Exclusive Interview: Michael Myers Legend Nick Castle Talks Halloween

halloween behind the scenes michael myers dr pepper
Compass International Pictures

Obviously you play the original Michael Myers and you're coming back in the reboot - how does it feel being back in the franchise and coming back to that character?

It's really fun! I'm having a great time, first of all, the experience itself of going to South Carolina here in the United States where the writer and director live, and decided to map the movie, was a lot of fun. I had never been that part of the country, and seeing Jamie Lee again after a while, and and the whole experience reminded me actually of when I was young and with John, and doing our movie. They had that same kind of sense of young people hangin’ and having fun doing movies, so it was kind of a little bit deja vu!

I read recently that you didn't audition for the role of Michael Myers, it was more something that happened to you. Do you want to maybe expand on the story of how you got into Halloween?

Well first of all John Carpenter was a classmate of mine at the University of Southern California Film School, and we spent a lot of time working on films, and singing songs, and doing all kinds of stuff. We were good buddies and a small group of about a half a dozen of us just kept in touch all the time after our work at film school - and then I found out he was going to do Halloween - coincidentally they were going to shoot the movie about a half a mile from my house.

I said “John, I'm gonna stick on the set as long as you're gonna shoot down here,” and he said “Okay here, put this on” [laughing]. So that's how I got the role! As simple as that.

Since you’ve just had the mask stuck on you, would you say that you have a headspace to get into the character? Do you bring a direction to him - or is it just a case of wearing the William Shatner mask and walking around looking intimidating?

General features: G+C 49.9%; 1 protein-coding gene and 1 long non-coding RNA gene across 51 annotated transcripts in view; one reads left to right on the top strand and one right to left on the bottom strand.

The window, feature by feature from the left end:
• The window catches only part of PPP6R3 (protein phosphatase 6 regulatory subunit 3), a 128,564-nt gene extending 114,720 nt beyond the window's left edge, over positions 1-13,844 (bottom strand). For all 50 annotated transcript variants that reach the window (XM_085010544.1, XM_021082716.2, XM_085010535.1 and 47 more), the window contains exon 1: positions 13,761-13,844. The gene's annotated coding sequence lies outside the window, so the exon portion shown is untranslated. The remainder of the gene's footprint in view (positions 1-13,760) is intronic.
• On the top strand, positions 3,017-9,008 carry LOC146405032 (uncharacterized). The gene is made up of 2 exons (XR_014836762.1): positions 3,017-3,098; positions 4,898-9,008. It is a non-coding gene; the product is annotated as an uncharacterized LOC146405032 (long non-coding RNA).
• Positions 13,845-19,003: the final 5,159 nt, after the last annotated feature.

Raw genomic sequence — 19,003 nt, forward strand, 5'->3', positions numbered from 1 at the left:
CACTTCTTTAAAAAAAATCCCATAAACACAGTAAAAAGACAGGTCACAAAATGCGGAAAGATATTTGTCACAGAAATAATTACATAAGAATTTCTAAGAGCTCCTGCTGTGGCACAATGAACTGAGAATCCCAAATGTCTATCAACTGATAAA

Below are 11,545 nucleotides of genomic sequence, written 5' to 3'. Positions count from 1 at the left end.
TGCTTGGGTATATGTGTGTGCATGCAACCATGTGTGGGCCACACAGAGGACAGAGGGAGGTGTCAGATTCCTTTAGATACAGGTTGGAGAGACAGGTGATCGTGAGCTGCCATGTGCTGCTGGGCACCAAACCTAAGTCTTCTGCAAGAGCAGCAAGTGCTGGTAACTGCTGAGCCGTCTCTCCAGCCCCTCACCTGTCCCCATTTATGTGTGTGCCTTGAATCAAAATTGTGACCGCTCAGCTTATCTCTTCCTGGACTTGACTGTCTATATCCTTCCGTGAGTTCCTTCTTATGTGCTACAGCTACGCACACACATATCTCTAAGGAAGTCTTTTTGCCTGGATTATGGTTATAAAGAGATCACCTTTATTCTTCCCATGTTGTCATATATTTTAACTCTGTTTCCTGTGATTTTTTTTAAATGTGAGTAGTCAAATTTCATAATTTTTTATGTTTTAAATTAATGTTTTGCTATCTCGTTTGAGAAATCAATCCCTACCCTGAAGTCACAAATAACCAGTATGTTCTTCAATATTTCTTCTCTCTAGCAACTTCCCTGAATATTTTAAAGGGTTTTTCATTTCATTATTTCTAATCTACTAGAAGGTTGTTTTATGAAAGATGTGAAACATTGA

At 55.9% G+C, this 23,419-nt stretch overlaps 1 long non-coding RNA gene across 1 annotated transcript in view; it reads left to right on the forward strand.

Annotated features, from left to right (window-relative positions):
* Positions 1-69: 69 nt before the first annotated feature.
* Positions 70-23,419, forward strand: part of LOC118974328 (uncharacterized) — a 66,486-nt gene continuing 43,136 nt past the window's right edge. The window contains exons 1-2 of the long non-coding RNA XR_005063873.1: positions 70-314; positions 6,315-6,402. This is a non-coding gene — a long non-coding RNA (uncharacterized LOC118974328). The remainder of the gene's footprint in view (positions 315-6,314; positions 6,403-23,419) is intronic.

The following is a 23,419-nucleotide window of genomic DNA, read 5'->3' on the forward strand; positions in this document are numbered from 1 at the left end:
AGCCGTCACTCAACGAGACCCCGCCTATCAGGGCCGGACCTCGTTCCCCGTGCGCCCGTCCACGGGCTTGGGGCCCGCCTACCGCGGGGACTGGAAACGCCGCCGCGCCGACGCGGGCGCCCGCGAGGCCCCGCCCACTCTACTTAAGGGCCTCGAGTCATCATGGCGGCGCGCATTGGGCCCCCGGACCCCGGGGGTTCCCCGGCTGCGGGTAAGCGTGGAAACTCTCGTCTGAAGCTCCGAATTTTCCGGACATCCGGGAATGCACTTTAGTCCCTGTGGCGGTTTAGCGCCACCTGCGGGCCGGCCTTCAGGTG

It's more the latter actually! You know, there was not a lot of deep discussions about the nature of horror, or the nature of cruelty, or why someone would do something like this. It had more to do with, “Go over to that side of the street and walk this way, tilt your head that way.” John did a lot of puppeteering for me as an actor, and that's the other amazing thing about this, one of the most famous characters in horror history and of course you give it to someone that can't even act. There’s something ironic about that.

Well at least you’ve got the mask, so you're all good! Is it particularly sweaty in there? Is it uncomfortable?

The production designer Tommy Wallace picked it right off of a store shelf, and then modified it. What they put on me was what I got, and it was a little loose so that made it more tolerable, it wasn't a problem.

This upcoming film - you mentioned reuniting with Jamie Lee Curtis, and I know John Carpenter is the executive producer - what was it like reuniting with these people and seeing them again for the film that's set to take place 40 years on?

It was just a hoot! It was so much fun. The first day I got on the set, Jamie saw me before I saw her, and I heard this scream of “Castle!” She came running over, we hugged each other and she just looked at me and said “Is this nuts or what?”